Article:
In the Arena: Heavy hand in rewrite
Those who believe that the current Greenfield Town Council is in Albert Norman’s back pocket got a big piece of ammunition this week.
The Greenfield Conservation Commission recently submitted to the council a draft version of a wetlands protection ordinance, which, as is the custom, was forwarded to the council’s Appointments and Ordinances Committee.
But before it got there, it made another stop — Norman’s computer — where the sprawlbuster made a series of revisions, a couple of which were taken up at an A&O committee meeting Monday.
This came as a surprise to Commission Chairman Alex Haro, who wrote in a letter to his fellow commissioners that Committee Chairman David Singer told him the draft had been forwarded to Norman for his “suggestions” and that the committee alone would decide which revisions end up in the final document.
Singer confirmed the conversation and said he didn’t give the report to Norman, but received Norman’s revisions from Council President Mark Wisnewski, who was out of town this week and unavailable for comment.
Singer also said that he welcomed the input, because it presented an opportunity to get Norman and Haro together in a room to talk about what everyone agrees is a pretty important document.
“I saw this as a chance for a good debate and if the Conservation Commission wants to continue it, we are willing to do that,” Singer said. “This is just the beginning of this discussion.”
One of Norman’s changes, one that Singer very much agrees with, called for removal of language allowing the commission to waive certain wetlands requirements it deemed to be in the community’s “public interest.”
“The committee felt that waiver needed to go, and I agree,” Singer said. “That was a red herring put in there by a pro-development council and I didn’t need Al to tell me about it.”
The removal of the waiver will likely be news to Haro and the commission, since it made a specific point to include it in the final draft. Haro told the members he voiced opposition to those changes he disagreed with, but, the truth is, he should never have been put in that position in the first place. There is absolutely no reason why any private citizen should have editorial privilege, however slight, over any ordinance proposal sent by a Greenfield regulatory board to the Town Council.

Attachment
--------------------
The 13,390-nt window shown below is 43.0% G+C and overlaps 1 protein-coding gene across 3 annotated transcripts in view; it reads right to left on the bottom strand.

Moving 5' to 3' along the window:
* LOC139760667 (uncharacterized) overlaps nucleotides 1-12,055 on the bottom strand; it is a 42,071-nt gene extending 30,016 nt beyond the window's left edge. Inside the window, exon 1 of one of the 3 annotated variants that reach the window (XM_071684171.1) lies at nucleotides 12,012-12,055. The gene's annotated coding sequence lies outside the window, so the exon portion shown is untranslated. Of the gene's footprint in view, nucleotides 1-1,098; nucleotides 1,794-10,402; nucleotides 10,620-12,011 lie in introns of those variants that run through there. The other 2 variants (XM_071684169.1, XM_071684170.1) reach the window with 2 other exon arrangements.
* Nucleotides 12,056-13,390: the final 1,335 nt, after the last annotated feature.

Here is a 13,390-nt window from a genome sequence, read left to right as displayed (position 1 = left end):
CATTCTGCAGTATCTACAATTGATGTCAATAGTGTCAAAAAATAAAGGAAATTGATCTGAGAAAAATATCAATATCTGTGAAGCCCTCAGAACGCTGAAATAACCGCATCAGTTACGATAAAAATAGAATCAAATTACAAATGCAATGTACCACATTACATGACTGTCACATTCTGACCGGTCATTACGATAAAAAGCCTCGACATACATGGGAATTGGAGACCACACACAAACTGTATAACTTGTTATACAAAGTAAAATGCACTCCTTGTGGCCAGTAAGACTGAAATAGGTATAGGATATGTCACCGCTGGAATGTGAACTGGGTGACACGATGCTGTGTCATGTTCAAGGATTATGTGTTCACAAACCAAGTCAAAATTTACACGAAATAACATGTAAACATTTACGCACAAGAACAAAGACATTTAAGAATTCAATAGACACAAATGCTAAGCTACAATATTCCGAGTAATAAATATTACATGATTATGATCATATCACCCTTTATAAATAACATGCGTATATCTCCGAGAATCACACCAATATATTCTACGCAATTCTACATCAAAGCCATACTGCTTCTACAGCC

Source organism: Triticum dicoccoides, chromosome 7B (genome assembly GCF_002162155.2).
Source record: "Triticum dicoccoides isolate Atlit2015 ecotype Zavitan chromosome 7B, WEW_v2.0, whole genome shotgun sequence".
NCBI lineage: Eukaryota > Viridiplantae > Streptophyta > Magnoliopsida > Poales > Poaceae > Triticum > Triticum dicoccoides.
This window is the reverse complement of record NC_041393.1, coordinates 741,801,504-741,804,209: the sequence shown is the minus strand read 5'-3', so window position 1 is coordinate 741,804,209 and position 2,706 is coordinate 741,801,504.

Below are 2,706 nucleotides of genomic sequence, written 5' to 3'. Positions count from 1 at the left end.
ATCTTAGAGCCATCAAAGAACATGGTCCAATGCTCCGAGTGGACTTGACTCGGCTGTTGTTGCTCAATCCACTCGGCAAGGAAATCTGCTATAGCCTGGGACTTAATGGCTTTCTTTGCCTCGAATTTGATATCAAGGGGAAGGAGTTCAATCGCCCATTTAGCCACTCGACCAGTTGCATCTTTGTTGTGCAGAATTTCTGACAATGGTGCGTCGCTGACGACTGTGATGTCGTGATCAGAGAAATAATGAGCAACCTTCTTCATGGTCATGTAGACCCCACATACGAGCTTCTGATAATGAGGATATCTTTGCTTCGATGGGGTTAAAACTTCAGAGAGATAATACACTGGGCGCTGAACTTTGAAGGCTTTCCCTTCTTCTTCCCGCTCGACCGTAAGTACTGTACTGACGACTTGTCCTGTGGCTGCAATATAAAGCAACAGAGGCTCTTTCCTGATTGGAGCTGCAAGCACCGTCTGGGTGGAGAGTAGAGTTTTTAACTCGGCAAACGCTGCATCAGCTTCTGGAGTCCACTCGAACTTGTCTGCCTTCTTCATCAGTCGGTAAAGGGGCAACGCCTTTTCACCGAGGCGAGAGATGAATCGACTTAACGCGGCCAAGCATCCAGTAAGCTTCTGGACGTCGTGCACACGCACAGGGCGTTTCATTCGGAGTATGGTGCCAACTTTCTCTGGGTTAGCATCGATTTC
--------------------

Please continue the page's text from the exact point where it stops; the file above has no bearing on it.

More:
Can you imagine the reaction if Ceruzzi Inc., or some other developer, had been forwarded that draft for their “suggestions?” The council would probably go ballistic, and rightly so — but the only people who seem willing to raise a fuss about it right now are potential council candidates.
“I’m really offended by this,” Conservation Commission member and Precinct 4 Council candidate Tom DeHoyos said. “This just simply shouldn’t be happening, and it makes me wonder how many other times Mr. Norman has been allowed to work on town policies and ordinances.”
“If I’m elected, no one will get special privileges when it comes to the ability to view and potentially alter town policies,” At-Large candidate Isaac Mass said. “All citizens will have equal access to public comment and participation.”
Something tells me we haven’t heard the last word on this one.
Rosenberg’s on a roll
I’m guessing it probably doesn’t stink to be Stan Rosenberg right now.
The Amherst Democrat’s ascension to the Senate presidency became semi-official this weekend with the announcement that current Senate President Therese Murray would not seek re-election in November. Rosenberg had already locked up the necessary support among Senate Democrats, and term limits prevented Murray from seeking the presidency again, but her departure from the chamber will give her successor a bit more breathing room as he puts together his own leadership team.
That announcement came right on the heels of what had to be one of Rosenberg’s greatest victories — brokering an 11th-hour bargaining session that ended a 21/2-year contract dispute between union nurses and Baystate Franklin Medical Center management
“We didn’t want the strike to happen, and we saw an opportunity, so I called both sides to see if they were willing to come to the table,” Rosenberg said.
That sit-down, led by Rosenberg and 1st Franklin District state Rep. Steve Kulik, became a five-hour marathon negotiation last Thursday that ended just after midnight with both sides agreeing in principle to a new five-year deal, one that also addressed the negotiation’s main stumbling block, overtime.
“We ended up working out a compromise on a variation of a proposal which was set aside a year ago,” Rosenberg said. “It doesn’t always work, but it did this time.”
It’s a big win for the community, and a reminder that the art of political compromise still exists — even in the face of mounting evidence to the contrary.
Chris Collins is the Franklin County News Bureau Chief for WHAI, WPVQ and WHMP Radio. He is a former staff reporter for The Recorder, and is a Greenfield native.